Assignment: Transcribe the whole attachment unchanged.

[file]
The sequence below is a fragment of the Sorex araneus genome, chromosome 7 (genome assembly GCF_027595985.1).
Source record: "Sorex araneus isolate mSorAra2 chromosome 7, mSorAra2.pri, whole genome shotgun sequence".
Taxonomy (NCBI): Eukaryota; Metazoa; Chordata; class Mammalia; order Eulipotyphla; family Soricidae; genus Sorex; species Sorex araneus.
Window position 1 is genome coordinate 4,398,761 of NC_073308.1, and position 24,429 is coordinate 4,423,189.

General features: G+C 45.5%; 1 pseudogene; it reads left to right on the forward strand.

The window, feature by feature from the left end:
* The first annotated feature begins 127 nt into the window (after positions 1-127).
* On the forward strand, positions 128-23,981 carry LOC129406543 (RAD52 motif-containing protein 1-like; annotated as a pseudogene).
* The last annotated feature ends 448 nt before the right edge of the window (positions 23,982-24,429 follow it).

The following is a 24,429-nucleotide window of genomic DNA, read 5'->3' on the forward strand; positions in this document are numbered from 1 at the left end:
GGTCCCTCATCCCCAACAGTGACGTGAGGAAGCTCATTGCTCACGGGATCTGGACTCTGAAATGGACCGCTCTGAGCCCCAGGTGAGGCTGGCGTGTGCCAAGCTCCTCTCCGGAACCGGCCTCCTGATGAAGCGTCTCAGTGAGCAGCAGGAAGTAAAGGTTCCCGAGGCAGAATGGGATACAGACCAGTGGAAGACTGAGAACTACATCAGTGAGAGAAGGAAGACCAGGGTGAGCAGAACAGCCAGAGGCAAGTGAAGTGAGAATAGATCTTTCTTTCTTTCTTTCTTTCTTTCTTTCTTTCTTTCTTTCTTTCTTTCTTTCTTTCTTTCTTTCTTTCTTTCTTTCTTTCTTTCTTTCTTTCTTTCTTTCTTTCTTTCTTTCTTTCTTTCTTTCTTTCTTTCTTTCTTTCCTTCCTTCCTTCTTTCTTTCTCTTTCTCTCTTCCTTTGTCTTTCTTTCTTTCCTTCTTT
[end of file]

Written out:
The sequence below is a fragment of the Sorex araneus genome, chromosome 7 (genome assembly GCF_027595985.1).
Source record: "Sorex araneus isolate mSorAra2 chromosome 7, mSorAra2.pri, whole genome shotgun sequence".
Taxonomy (NCBI): Eukaryota; Metazoa; Chordata; class Mammalia; order Eulipotyphla; family Soricidae; genus Sorex; species Sorex araneus.
Window position 1 is genome coordinate 4,398,761 of NC_073308.1, and position 24,429 is coordinate 4,423,189.

General features: G+C 45.5%; 1 pseudogene; it reads left to right on the forward strand.

The window, feature by feature from the left end:
* The first annotated feature begins 127 nt into the window (after positions 1-127).
* On the forward strand, positions 128-23,981 carry LOC129406543 (RAD52 motif-containing protein 1-like; annotated as a pseudogene).
* The last annotated feature ends 448 nt before the right edge of the window (positions 23,982-24,429 follow it).

The following is a 24,429-nucleotide window of genomic DNA, read 5'->3' on the forward strand; positions in this document are numbered from 1 at the left end:
GGTCCCTCATCCCCAACAGTGACGTGAGGAAGCTCATTGCTCACGGGATCTGGACTCTGAAATGGACCGCTCTGAGCCCCAGGTGAGGCTGGCGTGTGCCAAGCTCCTCTCCGGAACCGGCCTCCTGATGAAGCGTCTCAGTGAGCAGCAGGAAGTAAAGGTTCCCGAGGCAGAATGGGATACAGACCAGTGGAAGACTGAGAACTACATCAGTGAGAGAAGGAAGACCAGGGTGAGCAGAACAGCCAGAGGCAAGTGAAGTGAGAATAGATCTTTCTTTCTTTCTTTCTTTCTTTCTTTCTTTCTTTCTTTCTTTCTTTCTTTCTTTCTTTCTTTCTTTCTTTCTTTCTTTCTTTCTTTCTTTCTTTCTTTCTTTCTTTCTTTCTTTCTTTCTTTCTTTCTTTCTTTCTTTCCTTCCTTCCTTCTTTCTTTCTCTTTCTCTCTTCCTTTGTCTTTCTTTCTTTCCTTCTTT